Beethoven’s Missa Solemnis at the Kennedy Center, Reviewed
A lapsed Catholic, Beethoven was never that big on devotional music. His Missa solemnis (“solemn mass”) is one of the few exceptions to a musical output that was, up to that point late in his career, mostly secular. Weirdly, though, it is the work featured in what became the composer’s most famous portrait, by Joseph Stieler—a testament to how closely the mass came to be associated with Beethoven’s image, along with crazy hair and ear horns.
The National Symphony Orchestra’s programming of the Missa is, in spirit, a continuation of last season’s “Music of Budapest, Prague, and Vienna” concert series, which focused on famous composers’ less performed (if no less celebrated) vocal works. Unlike last season’s inspired Fidelio, Beethoven’s lone opera, or the outstanding Bluebeard’s Castle, this production is more workmanlike. It hits all the right notes, even moves you at moments, without leaving a lasting impression.
It’s not that the presentation suffers from any deep deficiencies. On Thursday, the horns were sloppy at times, but what else is new? Christoph Eschenbach led some jarring transitions and exaggerated tempo changes, particularly in the opening Kyrie, but by now, Kennedy Center audiences are used to the maestro’s seemingly impulsive, though heartfelt, conducting style.
The four soloists were individually terrific, particularly soprano Erin Wall and tenor Richard Croft, although in quartets mostly smothered one another—bass Kwangchul Youn could barely be heard through most of the performance until he got to relish a brief solo near the end. The Choral Arts Society’s backing chorus was, as usual, excellent, particularly on a feisty run echoing Wall in third movement. Though, also as usual, they hid too much behind their songbooks.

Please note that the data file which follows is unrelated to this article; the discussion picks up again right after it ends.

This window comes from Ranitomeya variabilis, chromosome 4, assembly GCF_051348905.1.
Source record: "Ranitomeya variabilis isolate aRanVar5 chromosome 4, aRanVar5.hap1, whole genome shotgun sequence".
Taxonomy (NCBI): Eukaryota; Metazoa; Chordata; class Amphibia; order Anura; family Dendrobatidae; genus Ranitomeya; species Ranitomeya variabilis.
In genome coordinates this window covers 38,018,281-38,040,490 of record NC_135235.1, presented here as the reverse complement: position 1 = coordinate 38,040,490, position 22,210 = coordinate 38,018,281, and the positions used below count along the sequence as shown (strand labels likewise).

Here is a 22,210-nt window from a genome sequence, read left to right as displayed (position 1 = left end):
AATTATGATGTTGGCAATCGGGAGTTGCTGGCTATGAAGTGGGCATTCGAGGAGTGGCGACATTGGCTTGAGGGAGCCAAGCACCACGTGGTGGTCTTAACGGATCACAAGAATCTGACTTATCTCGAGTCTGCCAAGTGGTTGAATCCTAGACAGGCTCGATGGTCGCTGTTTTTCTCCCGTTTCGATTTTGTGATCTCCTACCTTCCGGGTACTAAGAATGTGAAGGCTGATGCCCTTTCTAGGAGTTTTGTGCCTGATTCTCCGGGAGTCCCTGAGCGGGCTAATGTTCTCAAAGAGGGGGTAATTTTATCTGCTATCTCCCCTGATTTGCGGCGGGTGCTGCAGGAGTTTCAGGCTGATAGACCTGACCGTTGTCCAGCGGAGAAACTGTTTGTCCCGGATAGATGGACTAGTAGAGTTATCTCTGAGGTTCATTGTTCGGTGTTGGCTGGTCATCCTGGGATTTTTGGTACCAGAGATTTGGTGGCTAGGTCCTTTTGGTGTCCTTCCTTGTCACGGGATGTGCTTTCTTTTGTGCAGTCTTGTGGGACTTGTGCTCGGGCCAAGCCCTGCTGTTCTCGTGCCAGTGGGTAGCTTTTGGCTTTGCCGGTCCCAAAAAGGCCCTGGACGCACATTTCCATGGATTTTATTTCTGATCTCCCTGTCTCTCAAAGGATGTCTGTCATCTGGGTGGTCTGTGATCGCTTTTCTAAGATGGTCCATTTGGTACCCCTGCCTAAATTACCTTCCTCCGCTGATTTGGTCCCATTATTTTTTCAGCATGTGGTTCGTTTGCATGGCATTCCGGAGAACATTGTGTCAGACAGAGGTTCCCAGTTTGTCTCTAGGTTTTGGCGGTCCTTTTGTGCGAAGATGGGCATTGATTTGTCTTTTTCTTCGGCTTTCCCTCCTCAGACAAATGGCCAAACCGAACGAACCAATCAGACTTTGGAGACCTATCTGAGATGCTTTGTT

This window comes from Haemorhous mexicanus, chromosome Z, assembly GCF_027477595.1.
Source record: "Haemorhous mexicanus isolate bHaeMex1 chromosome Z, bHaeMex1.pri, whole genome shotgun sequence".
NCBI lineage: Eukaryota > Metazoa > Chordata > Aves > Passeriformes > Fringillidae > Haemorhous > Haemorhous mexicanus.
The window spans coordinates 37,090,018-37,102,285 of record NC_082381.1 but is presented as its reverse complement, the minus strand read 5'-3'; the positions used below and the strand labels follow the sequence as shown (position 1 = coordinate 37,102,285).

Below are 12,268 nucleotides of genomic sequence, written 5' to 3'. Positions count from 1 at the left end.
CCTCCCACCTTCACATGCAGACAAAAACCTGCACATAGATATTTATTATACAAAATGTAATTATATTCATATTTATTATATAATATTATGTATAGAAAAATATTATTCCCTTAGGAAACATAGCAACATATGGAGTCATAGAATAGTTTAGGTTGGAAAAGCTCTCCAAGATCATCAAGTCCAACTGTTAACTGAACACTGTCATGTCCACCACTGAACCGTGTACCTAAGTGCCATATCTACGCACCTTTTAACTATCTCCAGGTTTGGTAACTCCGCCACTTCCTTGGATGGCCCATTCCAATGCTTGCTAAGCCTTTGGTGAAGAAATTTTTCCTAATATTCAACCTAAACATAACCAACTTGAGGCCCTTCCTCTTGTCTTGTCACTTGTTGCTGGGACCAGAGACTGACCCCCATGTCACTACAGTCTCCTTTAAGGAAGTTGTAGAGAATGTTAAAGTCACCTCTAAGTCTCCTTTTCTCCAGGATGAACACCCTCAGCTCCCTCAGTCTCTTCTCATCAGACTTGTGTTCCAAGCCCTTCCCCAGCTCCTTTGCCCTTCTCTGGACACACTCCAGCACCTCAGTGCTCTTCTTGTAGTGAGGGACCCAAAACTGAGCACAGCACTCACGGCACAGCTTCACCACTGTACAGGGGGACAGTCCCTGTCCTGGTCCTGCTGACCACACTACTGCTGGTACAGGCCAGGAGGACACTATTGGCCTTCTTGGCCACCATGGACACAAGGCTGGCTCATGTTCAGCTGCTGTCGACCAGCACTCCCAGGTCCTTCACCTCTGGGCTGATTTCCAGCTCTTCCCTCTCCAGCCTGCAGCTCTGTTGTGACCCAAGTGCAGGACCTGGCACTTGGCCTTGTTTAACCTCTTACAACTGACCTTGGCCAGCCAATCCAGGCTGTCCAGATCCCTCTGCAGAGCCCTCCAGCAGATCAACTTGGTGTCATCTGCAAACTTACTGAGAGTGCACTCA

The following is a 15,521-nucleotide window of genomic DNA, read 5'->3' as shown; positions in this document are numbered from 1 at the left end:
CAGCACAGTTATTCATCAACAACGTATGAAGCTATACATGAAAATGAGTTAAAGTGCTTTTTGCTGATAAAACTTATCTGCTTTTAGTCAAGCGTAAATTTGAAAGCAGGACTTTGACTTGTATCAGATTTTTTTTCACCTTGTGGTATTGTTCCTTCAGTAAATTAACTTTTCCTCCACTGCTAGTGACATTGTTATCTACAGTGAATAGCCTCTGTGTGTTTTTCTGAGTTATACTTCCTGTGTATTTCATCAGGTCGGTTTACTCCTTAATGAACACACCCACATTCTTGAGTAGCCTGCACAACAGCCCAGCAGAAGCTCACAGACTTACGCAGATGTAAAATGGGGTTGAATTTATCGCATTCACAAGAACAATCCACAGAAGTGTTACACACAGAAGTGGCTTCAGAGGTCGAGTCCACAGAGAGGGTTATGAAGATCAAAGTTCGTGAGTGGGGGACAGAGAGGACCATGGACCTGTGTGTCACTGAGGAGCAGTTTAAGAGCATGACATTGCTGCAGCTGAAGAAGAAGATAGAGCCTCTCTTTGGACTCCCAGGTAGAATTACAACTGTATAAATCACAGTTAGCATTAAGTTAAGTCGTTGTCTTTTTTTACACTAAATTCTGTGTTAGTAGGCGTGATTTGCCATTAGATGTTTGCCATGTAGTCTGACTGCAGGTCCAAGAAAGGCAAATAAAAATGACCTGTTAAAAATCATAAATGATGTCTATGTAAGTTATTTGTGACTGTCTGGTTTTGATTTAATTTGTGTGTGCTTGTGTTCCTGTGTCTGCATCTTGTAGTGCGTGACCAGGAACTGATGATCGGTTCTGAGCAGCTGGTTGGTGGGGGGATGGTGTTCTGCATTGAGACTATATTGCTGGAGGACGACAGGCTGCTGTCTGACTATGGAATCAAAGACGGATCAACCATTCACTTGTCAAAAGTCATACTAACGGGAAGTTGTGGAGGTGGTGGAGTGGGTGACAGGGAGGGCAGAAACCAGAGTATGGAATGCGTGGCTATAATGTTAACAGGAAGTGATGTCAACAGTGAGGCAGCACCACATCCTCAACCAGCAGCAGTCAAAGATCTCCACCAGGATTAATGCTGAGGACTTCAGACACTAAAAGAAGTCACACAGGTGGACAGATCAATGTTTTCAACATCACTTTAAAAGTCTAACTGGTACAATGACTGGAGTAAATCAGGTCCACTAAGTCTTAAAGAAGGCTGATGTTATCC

The high point is the second movement, the Gloria, an exultant jolt of energy that truly pops. It’s moments like this that the orchestra—even the horns—comes across as a well-functioning organic whole. But that energy level drops in the subsequent Credo, Sanctus and Benedictus, and eventually some listeners may start wishing they'd realized there was no intermission, so they could have used the bathroom before taking their seats. The morass is interrupted by a lovely, lyrical violin solo by concertmaster Nurit Bar-Josef who acts almost like a fifth vocalist, accentuated by the way her whole head vibrates when she plays.
Friday’s performance met an enthusiastic response from a tour bus full of cheerful priests-in-training from Mount St. Mary’s University in Emmitsburg, sent, one told me, on assignment for a seminary class. The rest of the audience was more subdued. It’s hard to say why, considering the able musicianship of the NSO and Choral Arts Society. Perhaps it’s hard to live up to the legend of such a grand and weighty work. Maybe a bathroom break would have helped.
The NSO peforms Missa solemnis again on Saturday, Nov. 3 at 8 p.m. at the Kennedy Center, 2700 F St. NW. $10-$85. (800) 444-1324.